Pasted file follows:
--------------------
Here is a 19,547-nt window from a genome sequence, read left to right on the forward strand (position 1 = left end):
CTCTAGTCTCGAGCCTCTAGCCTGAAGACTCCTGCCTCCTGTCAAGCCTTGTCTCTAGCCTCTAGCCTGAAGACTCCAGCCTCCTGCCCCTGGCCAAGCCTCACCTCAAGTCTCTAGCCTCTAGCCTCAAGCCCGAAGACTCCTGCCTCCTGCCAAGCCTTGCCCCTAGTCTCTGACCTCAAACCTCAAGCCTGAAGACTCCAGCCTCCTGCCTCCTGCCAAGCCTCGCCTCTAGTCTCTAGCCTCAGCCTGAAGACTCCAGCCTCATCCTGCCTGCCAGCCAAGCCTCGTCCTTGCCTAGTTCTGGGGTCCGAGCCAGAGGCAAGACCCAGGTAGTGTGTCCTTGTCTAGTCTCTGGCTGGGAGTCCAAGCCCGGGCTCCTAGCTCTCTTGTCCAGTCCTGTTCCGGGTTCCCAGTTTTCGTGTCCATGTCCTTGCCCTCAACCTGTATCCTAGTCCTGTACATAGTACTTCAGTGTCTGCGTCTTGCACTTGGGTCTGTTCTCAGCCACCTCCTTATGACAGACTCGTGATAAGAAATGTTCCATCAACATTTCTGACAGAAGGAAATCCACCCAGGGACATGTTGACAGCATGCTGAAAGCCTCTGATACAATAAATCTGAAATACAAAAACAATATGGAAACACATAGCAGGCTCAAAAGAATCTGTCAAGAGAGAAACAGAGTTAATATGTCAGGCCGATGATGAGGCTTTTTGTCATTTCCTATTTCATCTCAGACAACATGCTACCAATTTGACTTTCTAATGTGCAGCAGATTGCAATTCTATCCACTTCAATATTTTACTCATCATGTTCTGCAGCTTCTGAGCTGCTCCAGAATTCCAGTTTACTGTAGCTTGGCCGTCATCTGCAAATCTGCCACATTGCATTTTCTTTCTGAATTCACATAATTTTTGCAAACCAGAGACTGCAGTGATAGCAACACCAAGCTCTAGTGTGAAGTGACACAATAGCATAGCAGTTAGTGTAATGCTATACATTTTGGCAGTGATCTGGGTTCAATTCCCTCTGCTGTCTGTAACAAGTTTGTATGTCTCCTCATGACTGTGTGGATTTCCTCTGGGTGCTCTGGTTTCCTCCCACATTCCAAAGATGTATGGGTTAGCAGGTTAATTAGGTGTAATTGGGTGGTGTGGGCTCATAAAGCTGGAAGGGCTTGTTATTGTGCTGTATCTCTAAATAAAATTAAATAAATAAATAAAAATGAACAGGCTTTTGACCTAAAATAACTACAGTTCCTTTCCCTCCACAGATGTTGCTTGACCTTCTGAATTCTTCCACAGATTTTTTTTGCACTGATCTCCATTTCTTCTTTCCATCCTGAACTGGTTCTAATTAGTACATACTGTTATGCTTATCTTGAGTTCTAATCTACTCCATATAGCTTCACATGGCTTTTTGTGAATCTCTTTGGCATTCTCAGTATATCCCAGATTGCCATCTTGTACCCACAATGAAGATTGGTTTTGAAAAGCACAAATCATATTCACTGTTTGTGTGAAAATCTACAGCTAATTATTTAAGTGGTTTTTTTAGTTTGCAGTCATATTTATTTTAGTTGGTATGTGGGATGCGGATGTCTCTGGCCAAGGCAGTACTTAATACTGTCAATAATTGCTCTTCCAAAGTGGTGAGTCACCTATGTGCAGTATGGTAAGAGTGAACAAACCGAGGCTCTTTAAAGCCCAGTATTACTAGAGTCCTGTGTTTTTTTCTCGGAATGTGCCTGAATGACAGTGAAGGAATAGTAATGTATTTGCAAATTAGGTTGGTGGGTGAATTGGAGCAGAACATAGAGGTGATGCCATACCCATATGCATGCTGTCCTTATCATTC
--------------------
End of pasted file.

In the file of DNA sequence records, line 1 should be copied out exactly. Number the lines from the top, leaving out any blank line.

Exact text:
Here is a 19,547-nt window from a genome sequence, read left to right on the forward strand (position 1 = left end):